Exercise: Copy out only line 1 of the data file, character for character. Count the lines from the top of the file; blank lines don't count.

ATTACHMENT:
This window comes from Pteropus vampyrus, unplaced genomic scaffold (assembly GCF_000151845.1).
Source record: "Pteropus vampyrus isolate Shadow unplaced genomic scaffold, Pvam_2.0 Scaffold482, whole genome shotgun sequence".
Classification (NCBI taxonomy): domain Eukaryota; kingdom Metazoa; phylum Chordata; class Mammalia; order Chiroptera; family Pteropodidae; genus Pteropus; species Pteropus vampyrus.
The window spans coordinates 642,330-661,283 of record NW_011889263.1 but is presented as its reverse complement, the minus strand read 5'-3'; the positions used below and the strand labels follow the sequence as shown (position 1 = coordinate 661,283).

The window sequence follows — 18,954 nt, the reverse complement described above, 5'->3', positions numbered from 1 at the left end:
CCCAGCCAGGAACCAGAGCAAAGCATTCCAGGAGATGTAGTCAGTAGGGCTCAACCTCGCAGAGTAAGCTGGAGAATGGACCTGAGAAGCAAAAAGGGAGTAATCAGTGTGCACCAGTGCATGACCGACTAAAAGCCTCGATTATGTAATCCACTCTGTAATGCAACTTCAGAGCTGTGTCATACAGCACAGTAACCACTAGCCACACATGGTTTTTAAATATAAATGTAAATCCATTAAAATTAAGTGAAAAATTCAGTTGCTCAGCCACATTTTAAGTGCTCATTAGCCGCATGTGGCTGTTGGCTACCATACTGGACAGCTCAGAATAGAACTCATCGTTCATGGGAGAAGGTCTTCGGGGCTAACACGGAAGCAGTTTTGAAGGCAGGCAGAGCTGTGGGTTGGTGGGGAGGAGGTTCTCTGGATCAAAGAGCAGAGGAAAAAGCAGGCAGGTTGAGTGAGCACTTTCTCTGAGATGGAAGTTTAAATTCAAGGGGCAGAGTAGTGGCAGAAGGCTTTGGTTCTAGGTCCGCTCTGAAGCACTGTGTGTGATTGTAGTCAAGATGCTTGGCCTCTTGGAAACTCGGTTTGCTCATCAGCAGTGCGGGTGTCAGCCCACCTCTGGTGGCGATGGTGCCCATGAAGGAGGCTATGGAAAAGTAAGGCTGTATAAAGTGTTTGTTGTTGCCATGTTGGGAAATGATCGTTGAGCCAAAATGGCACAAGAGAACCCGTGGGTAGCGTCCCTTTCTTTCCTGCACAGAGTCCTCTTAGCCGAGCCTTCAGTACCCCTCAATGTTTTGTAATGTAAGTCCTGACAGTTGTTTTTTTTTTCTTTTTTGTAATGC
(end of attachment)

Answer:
This window comes from Pteropus vampyrus, unplaced genomic scaffold (assembly GCF_000151845.1).